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Guest Anonymous Poster

"I can not express other points in the scene relative to that frame. I call this frame the world space frame."

Should be, "I can now express..."

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thank you,

i'm interested in what happens next. more of how to imagine/interpret the things coming next, like rotations etc.

i'm familiar with linear algebra (final thing to get it working), so matrix calculations isn't the problem.

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As far i know, there are two types of cameras we can use.

1. it is based on simple transformation and then rotation step we dont need x y or z of camera

2. second is calld Eulerian or UVN camera model which actually uses x y z coordinates of its own and here we need an up vector to compute the x y z coordinates of camera model.

viewplan is not our output screen. it is just a 2D plan on which we project our 3D image but it comes after camera transformation. this operation is done in Viewing Transformation.

if you want to read about UVN camera model here is a usefull link
http://graphics.idav.ucdavis.edu/education/GraphicsNotes/Camera-Transform/Camera-Transform.html

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Quote:
Original post by Tauqeer
viewplan is not our output screen. it is just a 2D plan on which we project our 3D image but it comes after camera transformation. this operation is done in Viewing Transformation.


but it does have the same contents isn't it? it must be rendered before it's on the output screen.

what's the intention/meaning of the up-vector? why is it used? once you've got you can derive the U and V vectors of the UVN-viewplane, that's what i know. i've read the up-vector points to an vector parallel to the y-axis or it's the y-axis itself, that axis indicates the up direction in the world coordinate system.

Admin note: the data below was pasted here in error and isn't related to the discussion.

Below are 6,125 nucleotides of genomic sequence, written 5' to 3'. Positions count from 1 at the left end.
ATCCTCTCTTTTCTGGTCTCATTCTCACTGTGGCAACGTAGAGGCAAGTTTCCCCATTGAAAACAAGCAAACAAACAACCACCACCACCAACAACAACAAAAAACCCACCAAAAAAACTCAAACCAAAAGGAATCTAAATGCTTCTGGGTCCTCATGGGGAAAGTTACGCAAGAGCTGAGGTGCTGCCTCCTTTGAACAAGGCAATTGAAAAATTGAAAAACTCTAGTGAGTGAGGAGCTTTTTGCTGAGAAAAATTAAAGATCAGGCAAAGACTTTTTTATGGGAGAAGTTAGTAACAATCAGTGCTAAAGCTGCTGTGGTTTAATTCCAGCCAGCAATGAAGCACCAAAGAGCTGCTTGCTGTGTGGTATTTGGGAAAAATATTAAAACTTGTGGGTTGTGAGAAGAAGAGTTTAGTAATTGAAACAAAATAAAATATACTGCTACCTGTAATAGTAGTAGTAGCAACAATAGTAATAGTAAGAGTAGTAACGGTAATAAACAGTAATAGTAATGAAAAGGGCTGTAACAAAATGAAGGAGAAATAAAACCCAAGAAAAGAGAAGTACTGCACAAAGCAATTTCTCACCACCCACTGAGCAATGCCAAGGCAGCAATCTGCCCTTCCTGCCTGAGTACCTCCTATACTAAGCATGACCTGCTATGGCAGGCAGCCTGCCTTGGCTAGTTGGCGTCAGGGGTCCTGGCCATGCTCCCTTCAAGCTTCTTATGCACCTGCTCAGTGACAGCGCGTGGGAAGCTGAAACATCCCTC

i don't see why the up-vector required/necessary (except that it is required for the derivations mentioned earlier). the up-vector doesn't have the same direction as the one in the viewplane pointing upwards.

when one the eye/head is turned left, in the output/cameraview the up-indication of the world coordinates points from the left to the right on the screen/camera, that's what i can imagine.

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Quote:
what's the intention/meaning of the up-vector? why is it used? once you've got you can derive the U and V vectors of the UVN-viewplane, that's what i know. i've read the up-vector points to an vector parallel to the y-axis or it's the y-axis itself, that axis indicates the up direction in the world coordinate system.
The term 'up vector' can have different meanings, which may be causing some confusion. The 'parallel to the y axis' up vector is the type you would submit to, say, a 'lookat' function to let it know how to align the camera. A more general meaning of 'up vector' would be the local up vector for an object. This vector is one of the three orthonormal basis vectors of the object's local coordinate frame, and can point in any direction, dependent on the orientation of the object.

Don't know if that answered your question at all, but ask if you need clarification.

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My two cents on the subject: